In Vivo Pathogenicity And Biodistribution

Vaccinia virus has been used as a live vaccine in the smallpox eradication program, and more recently as a vaccine against cancer (49). It has not been widely accepted as a potential tumor-directed gene therapy vector, however, due to concerns regarding the safety of a systemically administered replicating virus. Although it is generally considered to be a relatively safe vector for vaccinations, a defined risk exists for generalized vaccinia, vaccinia-associated encephalitis, vaccinia ne-crosom, and eczema vaccinatum have been described in infants and the immunosuppressed population, specifically those with deficits in cellular immunity (50-55).

Vaccinia-associated encephalitis is a recognized complication of smallpox vaccination that can lead to death, and vaccinia can be recovered from the central nervous system (54). Classically, vaccinia infection in immunosuppressed patients leads to a progressive necrotic ulcer known as vaccinia necro-sum. This ulcer can progress to destroy significant amounts of tissue, leaving exposed bone, requiring tissue grafts or amputation (56) (Fig. 3). Often this dramatic local infection does not lead to systemic viral spread. Patients with eczema, however, can get vaccinia infection of eczematous skin throughout the body (eczema vaccinatum). A large viral load such as this leads to fever and malaise and can lead to death from a ''septic syndrome.'' The exact cause of vaccinia pathogenicity and lethality in animal models is difficult to determine. Mice moribund from wild-type vaccinia infection have demonstrated high levels of circulating inflammatory cytokines, and it is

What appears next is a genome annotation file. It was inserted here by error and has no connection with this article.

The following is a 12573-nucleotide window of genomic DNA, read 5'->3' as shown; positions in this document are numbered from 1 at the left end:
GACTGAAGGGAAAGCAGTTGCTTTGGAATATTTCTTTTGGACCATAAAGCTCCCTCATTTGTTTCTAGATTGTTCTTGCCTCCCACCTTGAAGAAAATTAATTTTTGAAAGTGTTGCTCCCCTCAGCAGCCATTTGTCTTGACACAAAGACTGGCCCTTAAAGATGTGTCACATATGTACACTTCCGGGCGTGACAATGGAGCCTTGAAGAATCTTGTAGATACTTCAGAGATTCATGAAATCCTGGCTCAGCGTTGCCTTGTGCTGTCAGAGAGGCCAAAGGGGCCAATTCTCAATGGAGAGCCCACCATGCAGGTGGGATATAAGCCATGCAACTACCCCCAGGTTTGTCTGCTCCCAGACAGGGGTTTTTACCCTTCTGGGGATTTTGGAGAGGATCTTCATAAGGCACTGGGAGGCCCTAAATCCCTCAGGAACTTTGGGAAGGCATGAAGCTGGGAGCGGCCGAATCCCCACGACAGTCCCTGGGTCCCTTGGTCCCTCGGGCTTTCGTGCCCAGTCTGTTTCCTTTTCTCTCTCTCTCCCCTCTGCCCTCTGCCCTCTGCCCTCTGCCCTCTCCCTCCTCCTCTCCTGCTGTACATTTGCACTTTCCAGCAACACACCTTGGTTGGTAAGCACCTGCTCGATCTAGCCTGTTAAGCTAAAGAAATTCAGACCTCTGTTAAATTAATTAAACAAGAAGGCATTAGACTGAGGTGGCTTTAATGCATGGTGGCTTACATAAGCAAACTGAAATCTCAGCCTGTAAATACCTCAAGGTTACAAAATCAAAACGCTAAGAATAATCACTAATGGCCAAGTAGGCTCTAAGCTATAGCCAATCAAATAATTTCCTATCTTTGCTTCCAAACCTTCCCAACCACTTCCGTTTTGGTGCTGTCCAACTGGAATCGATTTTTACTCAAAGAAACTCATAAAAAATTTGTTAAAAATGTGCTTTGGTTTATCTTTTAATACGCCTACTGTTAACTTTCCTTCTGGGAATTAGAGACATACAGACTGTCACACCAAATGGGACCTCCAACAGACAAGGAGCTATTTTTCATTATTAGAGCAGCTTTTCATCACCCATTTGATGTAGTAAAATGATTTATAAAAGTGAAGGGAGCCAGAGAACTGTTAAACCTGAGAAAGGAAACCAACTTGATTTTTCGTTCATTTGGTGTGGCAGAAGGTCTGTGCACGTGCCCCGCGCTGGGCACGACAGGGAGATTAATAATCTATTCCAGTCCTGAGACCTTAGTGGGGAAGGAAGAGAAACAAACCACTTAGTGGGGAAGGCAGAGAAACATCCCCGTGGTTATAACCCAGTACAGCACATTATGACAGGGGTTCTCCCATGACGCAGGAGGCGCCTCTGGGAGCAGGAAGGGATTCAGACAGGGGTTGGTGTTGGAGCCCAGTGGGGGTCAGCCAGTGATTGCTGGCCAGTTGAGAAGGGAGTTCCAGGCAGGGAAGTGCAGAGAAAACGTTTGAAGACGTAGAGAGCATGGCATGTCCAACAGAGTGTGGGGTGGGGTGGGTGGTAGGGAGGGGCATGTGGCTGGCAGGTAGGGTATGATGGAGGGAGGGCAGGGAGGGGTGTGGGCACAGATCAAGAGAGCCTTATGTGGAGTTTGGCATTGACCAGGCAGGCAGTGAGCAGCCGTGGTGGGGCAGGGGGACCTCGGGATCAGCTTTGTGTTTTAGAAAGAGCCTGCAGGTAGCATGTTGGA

Figure 3 Example of vaccinia necrosum in a 66-year-old male 50 days after vaccination with a vaccinia melanoma cell lysate. The man had chronic lymphocytic leukemia. (From Ref. 145.)

suspected that the systemic inflammatory response syndrome plays a significant role in viral pathogenicity as opposed to specific organ dysfunction (Naiak et al., unpublished data, 1999).

The biodistribution of systemic injection of wild-type and TK-deleted vaccinia virus has been studied extensively in many animal models, including mice, rats, rabbits, and primates (10,57,58). The highest titers of recoverable virus are always from the ovary. Many fold less virus is recoverable from the liver, spleen, lung, and brain. Cutaneous pox lesions, which have high titers of vaccinia, can form. Mutations (e.g., TK deletion), which attenuate the virus by making it less efficient for replication in nondividing cells, are less recoverable from normal organs after systemic injection (59).

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